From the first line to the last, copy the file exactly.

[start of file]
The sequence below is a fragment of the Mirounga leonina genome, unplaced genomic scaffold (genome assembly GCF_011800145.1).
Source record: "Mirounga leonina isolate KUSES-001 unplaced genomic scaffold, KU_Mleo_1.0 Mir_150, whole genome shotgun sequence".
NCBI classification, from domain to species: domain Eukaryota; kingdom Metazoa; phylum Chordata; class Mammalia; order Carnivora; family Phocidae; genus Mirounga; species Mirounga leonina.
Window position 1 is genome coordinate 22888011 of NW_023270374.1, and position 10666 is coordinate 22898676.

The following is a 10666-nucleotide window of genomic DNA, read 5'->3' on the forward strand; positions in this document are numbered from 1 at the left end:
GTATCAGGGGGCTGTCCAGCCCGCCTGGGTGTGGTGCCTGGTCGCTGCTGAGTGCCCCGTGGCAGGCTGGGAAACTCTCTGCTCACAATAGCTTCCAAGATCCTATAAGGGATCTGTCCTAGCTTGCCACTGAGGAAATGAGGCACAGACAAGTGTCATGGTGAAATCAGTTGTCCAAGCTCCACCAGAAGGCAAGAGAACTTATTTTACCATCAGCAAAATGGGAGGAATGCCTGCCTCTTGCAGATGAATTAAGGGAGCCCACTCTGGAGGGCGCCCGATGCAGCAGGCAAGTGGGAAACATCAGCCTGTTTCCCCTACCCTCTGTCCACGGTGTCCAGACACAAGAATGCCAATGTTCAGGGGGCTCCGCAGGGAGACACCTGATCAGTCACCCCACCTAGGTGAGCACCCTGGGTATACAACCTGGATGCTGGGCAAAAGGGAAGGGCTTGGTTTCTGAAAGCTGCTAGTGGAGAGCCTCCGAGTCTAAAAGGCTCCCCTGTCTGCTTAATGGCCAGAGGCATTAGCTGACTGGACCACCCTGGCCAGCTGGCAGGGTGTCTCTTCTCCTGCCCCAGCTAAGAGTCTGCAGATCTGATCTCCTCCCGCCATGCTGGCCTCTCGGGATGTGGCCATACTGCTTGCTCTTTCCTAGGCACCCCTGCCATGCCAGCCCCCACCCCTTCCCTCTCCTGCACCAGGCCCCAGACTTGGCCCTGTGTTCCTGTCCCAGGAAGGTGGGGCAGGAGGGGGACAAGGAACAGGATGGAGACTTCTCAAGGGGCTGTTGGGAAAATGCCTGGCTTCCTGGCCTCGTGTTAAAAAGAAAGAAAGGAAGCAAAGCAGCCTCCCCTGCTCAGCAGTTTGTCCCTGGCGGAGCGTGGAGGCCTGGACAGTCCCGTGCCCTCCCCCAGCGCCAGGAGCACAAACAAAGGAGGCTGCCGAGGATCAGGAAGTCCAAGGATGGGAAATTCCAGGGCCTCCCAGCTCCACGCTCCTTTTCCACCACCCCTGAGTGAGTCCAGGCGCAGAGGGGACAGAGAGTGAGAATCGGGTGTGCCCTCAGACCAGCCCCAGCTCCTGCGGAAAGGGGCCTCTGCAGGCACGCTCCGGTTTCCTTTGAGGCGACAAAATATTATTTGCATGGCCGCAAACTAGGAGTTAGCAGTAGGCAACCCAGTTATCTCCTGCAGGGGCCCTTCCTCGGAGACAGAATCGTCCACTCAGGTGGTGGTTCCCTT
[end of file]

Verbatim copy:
The sequence below is a fragment of the Mirounga leonina genome, unplaced genomic scaffold (genome assembly GCF_011800145.1).
Source record: "Mirounga leonina isolate KUSES-001 unplaced genomic scaffold, KU_Mleo_1.0 Mir_150, whole genome shotgun sequence".
NCBI classification, from domain to species: domain Eukaryota; kingdom Metazoa; phylum Chordata; class Mammalia; order Carnivora; family Phocidae; genus Mirounga; species Mirounga leonina.
Window position 1 is genome coordinate 22888011 of NW_023270374.1, and position 10666 is coordinate 22898676.

The following is a 10666-nucleotide window of genomic DNA, read 5'->3' on the forward strand; positions in this document are numbered from 1 at the left end:
GTATCAGGGGGCTGTCCAGCCCGCCTGGGTGTGGTGCCTGGTCGCTGCTGAGTGCCCCGTGGCAGGCTGGGAAACTCTCTGCTCACAATAGCTTCCAAGATCCTATAAGGGATCTGTCCTAGCTTGCCACTGAGGAAATGAGGCACAGACAAGTGTCATGGTGAAATCAGTTGTCCAAGCTCCACCAGAAGGCAAGAGAACTTATTTTACCATCAGCAAAATGGGAGGAATGCCTGCCTCTTGCAGATGAATTAAGGGAGCCCACTCTGGAGGGCGCCCGATGCAGCAGGCAAGTGGGAAACATCAGCCTGTTTCCCCTACCCTCTGTCCACGGTGTCCAGACACAAGAATGCCAATGTTCAGGGGGCTCCGCAGGGAGACACCTGATCAGTCACCCCACCTAGGTGAGCACCCTGGGTATACAACCTGGATGCTGGGCAAAAGGGAAGGGCTTGGTTTCTGAAAGCTGCTAGTGGAGAGCCTCCGAGTCTAAAAGGCTCCCCTGTCTGCTTAATGGCCAGAGGCATTAGCTGACTGGACCACCCTGGCCAGCTGGCAGGGTGTCTCTTCTCCTGCCCCAGCTAAGAGTCTGCAGATCTGATCTCCTCCCGCCATGCTGGCCTCTCGGGATGTGGCCATACTGCTTGCTCTTTCCTAGGCACCCCTGCCATGCCAGCCCCCACCCCTTCCCTCTCCTGCACCAGGCCCCAGACTTGGCCCTGTGTTCCTGTCCCAGGAAGGTGGGGCAGGAGGGGGACAAGGAACAGGATGGAGACTTCTCAAGGGGCTGTTGGGAAAATGCCTGGCTTCCTGGCCTCGTGTTAAAAAGAAAGAAAGGAAGCAAAGCAGCCTCCCCTGCTCAGCAGTTTGTCCCTGGCGGAGCGTGGAGGCCTGGACAGTCCCGTGCCCTCCCCCAGCGCCAGGAGCACAAACAAAGGAGGCTGCCGAGGATCAGGAAGTCCAAGGATGGGAAATTCCAGGGCCTCCCAGCTCCACGCTCCTTTTCCACCACCCCTGAGTGAGTCCAGGCGCAGAGGGGACAGAGAGTGAGAATCGGGTGTGCCCTCAGACCAGCCCCAGCTCCTGCGGAAAGGGGCCTCTGCAGGCACGCTCCGGTTTCCTTTGAGGCGACAAAATATTATTTGCATGGCCGCAAACTAGGAGTTAGCAGTAGGCAACCCAGTTATCTCCTGCAGGGGCCCTTCCTCGGAGACAGAATCGTCCACTCAGGTGGTGGTTCCCTT